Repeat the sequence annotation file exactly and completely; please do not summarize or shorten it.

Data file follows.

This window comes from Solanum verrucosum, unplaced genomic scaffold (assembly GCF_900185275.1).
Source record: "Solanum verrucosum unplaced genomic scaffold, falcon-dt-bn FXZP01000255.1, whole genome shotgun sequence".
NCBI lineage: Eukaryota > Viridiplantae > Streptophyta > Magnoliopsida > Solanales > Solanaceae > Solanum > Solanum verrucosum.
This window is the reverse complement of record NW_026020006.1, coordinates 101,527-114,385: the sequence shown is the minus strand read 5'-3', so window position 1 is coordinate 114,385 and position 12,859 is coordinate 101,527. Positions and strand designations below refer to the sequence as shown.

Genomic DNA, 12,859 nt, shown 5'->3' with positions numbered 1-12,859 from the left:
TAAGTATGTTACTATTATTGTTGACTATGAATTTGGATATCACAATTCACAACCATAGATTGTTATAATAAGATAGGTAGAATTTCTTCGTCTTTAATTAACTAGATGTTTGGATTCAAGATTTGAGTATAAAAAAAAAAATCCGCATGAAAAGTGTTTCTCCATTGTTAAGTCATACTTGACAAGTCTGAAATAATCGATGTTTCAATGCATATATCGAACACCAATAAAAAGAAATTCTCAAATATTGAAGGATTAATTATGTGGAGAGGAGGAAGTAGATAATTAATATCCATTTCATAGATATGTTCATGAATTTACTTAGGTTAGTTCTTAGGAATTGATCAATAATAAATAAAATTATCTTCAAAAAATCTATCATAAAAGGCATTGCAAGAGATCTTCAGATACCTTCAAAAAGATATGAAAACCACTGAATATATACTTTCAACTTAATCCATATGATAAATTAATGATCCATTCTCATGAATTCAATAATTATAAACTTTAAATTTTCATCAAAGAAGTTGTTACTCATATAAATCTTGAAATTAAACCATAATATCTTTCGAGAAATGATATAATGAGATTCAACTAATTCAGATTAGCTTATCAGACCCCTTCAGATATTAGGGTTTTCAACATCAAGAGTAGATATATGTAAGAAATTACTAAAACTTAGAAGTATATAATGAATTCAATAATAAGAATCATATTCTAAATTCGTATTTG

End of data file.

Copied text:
This window comes from Solanum verrucosum, unplaced genomic scaffold (assembly GCF_900185275.1).
Source record: "Solanum verrucosum unplaced genomic scaffold, falcon-dt-bn FXZP01000255.1, whole genome shotgun sequence".
NCBI lineage: Eukaryota > Viridiplantae > Streptophyta > Magnoliopsida > Solanales > Solanaceae > Solanum > Solanum verrucosum.
This window is the reverse complement of record NW_026020006.1, coordinates 101,527-114,385: the sequence shown is the minus strand read 5'-3', so window position 1 is coordinate 114,385 and position 12,859 is coordinate 101,527. Positions and strand designations below refer to the sequence as shown.

Genomic DNA, 12,859 nt, shown 5'->3' with positions numbered 1-12,859 from the left:
TAAGTATGTTACTATTATTGTTGACTATGAATTTGGATATCACAATTCACAACCATAGATTGTTATAATAAGATAGGTAGAATTTCTTCGTCTTTAATTAACTAGATGTTTGGATTCAAGATTTGAGTATAAAAAAAAAAATCCGCATGAAAAGTGTTTCTCCATTGTTAAGTCATACTTGACAAGTCTGAAATAATCGATGTTTCAATGCATATATCGAACACCAATAAAAAGAAATTCTCAAATATTGAAGGATTAATTATGTGGAGAGGAGGAAGTAGATAATTAATATCCATTTCATAGATATGTTCATGAATTTACTTAGGTTAGTTCTTAGGAATTGATCAATAATAAATAAAATTATCTTCAAAAAATCTATCATAAAAGGCATTGCAAGAGATCTTCAGATACCTTCAAAAAGATATGAAAACCACTGAATATATACTTTCAACTTAATCCATATGATAAATTAATGATCCATTCTCATGAATTCAATAATTATAAACTTTAAATTTTCATCAAAGAAGTTGTTACTCATATAAATCTTGAAATTAAACCATAATATCTTTCGAGAAATGATATAATGAGATTCAACTAATTCAGATTAGCTTATCAGACCCCTTCAGATATTAGGGTTTTCAACATCAAGAGTAGATATATGTAAGAAATTACTAAAACTTAGAAGTATATAATGAATTCAATAATAAGAATCATATTCTAAATTCGTATTTG